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Assessment

Teacher Growth Programme October 2013
by

Laurie Johnston

on 23 September 2014

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Transcript of Assessment

The ultimate purpose of assessment for learning is to create self-regulated learners who can leave school able and confident to continue learning throughout their lives.
Teachers need to know at the outset of a unit of study where their students are in terms of their learning and then continually check on how they are progressing through strengthening the feedback they get from their learners.
Students are guided on what they are expected to learn and what quality work looks like. The teacher will work with the student to understand and identify any gaps or misconceptions (initial/diagnostic assessment).
As the unit progresses, the teacher and student work together to assess the student’s knowledge, what she or he needs to learn to improve and extend this knowledge, and how the student can best get to that point (formative assessment).
Assessment for learning occurs at all stages of the learning process.

Phase 1
Conclusion
How do I show I have achieved my objectives and outcomes?

For each outcome ensure you have planned a part of the lesson to assess whether it has been met.

Example
Outcome = All students will be able to explain the different types of tectonic plate movement (level 4)
>>>>

Criteria for assessment = students can name the plates and explain how they move using geographical language. (level 4)
>>>>

Assessment method = students will have 2 mins for a ‘think, pair’ discussion. They will then write their answers on exit slips as they leave the room.

Objectives should be:
Be clear to the student and explain what they are learning and why they are doing it.
Differentiated – All, Most, Some. Where possible they should be linked to the subject levels or grades to allow for progression.
Shared at the start of the lesson and revisited towards the end of the lesson.
Assessment methods must be planned to give you feedback on whether the objectives/outcomes have been reached.

Objectives and Outcomes

Making & Assessing Progress
“How do I know they are learning?”

Mini whiteboards

How – feedback methods

Why?
Diagnostic teaching – adjust lesson & learning in real time
+
Challenge & engage learners

Learner feedback to the teachers on what they have learnt.
About what?
The extent the LO’s have been understood
Linking to the bigger picture/making connections

Traffic Lights

Learners plan questions

Think, Pair, Share

When?
At regular intervals in the lesson i.e. starters, end of task plenaries, plenaries, questioning

How do we know learning is taking place?

Thumbs

Learner Feedback

Targeted questioning

Teacher Feedback
to students on their work & learning.

How?
Marking and verbally.
Starters & Plenaries

Peer assessment

Do you assess learners in a variety of ways that demonstrate thought and growth?


Do you use time flexibly when needed?


Are you using a range of methods and groups including diff groups and random groups?

Do adults constantly respond to and challenge each student?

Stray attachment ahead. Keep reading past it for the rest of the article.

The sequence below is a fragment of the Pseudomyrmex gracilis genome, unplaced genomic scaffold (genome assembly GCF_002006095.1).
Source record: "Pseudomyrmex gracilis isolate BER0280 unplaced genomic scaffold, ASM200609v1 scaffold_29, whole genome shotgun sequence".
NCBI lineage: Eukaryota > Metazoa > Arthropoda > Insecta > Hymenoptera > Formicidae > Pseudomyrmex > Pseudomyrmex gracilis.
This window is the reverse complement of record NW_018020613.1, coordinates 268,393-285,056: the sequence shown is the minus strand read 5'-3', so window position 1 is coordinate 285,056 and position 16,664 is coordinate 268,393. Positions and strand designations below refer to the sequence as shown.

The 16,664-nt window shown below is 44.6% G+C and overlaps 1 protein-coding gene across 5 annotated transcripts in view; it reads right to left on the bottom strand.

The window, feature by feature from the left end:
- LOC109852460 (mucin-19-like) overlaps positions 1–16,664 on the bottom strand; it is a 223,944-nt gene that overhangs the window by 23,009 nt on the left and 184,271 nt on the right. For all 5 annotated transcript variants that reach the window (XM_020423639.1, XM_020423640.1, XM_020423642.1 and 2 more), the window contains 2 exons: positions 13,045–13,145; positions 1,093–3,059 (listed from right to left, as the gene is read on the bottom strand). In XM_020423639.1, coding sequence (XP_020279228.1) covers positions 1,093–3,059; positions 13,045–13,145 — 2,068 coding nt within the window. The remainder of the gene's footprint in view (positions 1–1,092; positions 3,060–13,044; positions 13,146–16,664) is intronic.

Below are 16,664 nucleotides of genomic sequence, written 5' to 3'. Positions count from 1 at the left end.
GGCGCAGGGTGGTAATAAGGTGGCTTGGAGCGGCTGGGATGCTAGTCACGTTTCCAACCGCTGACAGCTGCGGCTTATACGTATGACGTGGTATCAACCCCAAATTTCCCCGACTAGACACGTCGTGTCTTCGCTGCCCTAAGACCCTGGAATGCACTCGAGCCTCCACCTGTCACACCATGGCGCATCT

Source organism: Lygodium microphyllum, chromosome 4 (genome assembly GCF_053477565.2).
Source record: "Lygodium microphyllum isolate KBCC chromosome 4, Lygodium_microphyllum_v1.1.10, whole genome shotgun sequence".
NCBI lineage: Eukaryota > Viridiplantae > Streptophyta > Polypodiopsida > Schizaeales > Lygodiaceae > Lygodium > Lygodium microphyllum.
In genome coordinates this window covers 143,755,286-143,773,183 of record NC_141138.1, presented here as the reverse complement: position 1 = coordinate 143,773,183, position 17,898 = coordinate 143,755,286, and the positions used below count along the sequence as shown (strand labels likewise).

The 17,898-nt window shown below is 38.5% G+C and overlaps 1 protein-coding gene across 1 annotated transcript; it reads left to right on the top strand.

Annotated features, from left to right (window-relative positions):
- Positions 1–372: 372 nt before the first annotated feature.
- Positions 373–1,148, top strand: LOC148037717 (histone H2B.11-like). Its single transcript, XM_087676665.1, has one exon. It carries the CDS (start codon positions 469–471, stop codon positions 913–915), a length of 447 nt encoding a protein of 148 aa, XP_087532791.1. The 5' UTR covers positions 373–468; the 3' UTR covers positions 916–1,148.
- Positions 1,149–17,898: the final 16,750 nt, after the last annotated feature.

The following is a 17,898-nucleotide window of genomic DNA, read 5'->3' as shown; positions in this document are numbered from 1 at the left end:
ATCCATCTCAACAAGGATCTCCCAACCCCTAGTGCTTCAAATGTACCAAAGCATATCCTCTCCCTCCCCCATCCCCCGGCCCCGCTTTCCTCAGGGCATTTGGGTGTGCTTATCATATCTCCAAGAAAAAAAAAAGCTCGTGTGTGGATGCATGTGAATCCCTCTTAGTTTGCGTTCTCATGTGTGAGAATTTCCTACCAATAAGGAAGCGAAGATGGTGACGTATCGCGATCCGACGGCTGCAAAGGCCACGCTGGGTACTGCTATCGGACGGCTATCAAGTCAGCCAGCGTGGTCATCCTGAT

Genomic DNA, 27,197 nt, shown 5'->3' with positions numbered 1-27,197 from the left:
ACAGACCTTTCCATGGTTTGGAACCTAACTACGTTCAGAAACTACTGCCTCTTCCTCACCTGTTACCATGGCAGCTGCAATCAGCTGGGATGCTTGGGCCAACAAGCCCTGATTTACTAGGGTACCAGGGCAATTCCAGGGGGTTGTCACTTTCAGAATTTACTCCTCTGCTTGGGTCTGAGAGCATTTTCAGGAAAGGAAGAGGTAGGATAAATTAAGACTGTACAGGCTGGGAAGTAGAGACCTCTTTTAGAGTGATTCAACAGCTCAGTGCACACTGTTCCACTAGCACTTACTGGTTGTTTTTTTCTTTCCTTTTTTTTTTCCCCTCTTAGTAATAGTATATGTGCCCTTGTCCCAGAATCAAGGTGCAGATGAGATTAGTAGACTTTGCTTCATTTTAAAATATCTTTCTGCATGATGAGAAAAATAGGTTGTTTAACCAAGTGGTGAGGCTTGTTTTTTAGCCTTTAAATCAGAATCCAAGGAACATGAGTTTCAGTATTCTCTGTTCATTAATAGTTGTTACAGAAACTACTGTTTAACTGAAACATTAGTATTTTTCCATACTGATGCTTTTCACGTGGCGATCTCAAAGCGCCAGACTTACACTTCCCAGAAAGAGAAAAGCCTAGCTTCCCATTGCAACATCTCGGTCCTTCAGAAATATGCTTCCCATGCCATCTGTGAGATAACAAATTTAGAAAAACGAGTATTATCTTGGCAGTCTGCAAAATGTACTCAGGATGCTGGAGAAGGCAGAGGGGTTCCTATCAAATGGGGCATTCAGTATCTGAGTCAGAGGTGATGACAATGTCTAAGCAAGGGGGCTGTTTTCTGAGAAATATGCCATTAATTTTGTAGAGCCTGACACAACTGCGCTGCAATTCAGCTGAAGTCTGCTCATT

Do students understand what and why they are learning? (beyond exams)

Have you planned 1-1 interventions into your lessons?

Do your activities and assessments vary for the different learners in your group?

Do your activities and assessments vary for the different learners in your group?

Are your lessons based on a diagnosis of student data, interest and student readiness?

Questions to consider about your differentiation?

Be willing to change & adapt

Know your students

Plan to differentiate

Issue 3

Planned Interventions for your learners

“Many teachers use ‘differentiation by outcome’ as a catch-all statement to justify their lack of differentiation within teaching.” Spendlove 2009

Making & Assessing Progress
“How do I know they are learning?”

Differentiation

Model the criteria – give them an example

Having a map






The difference is….

Using the progress stickers

Not having a map






Challenge misconceptions

Teacher supports through questioning, dialogue and written feedback

How?

Teachers link criteria (levels/grades) to learning objectives

Student friendly language

Making & Assessing Progress
“How do I know they are learning?”

Sharing Criteria

Issue 5

Making & Assessing Progress
“How do I know they are learning?”

Benefits:
Motivation of low-achieving students.
Focus on target to improve work rather than just the grade.
Encourages students not to compare themselves to others but to focus on their own learning.

S Strength – what have they done well in their work/learning
I Improvement – what could they have done to improve that piece of work/topic
T Target – what can be done to improve future work

Comment Only Marking

Students self/peer assess

Students write comments in response to your marking

Issue x

Link to assessment criteria

1-1 discussions

Students are given time to make improvement to past pieces of work or undertake new work that will help them show they have taken on board the targets

Students are given time to verbally discuss what they need to do to improve

Inspectors consider:

Pupils have detailed steps for improvement
Questioning can reshape the tasks as needed
Teachers APP accurately during the lesson and swiftly address misunderstandings.

Dedicated Improvement & Reflection Time
(DIRT)

Making & Assessing Progress
“How do I know they are learning?”

http://www.education.gov.uk/schools/teachingandlearning/curriculum/nationalcurriculum2014/a00225864/assessing-without-levels
Levelling?
https://www.gov.uk/government/uploads/system/uploads/attachment_data/file/244221/SECONDARY_national_curriculum3.pdf
Full transcript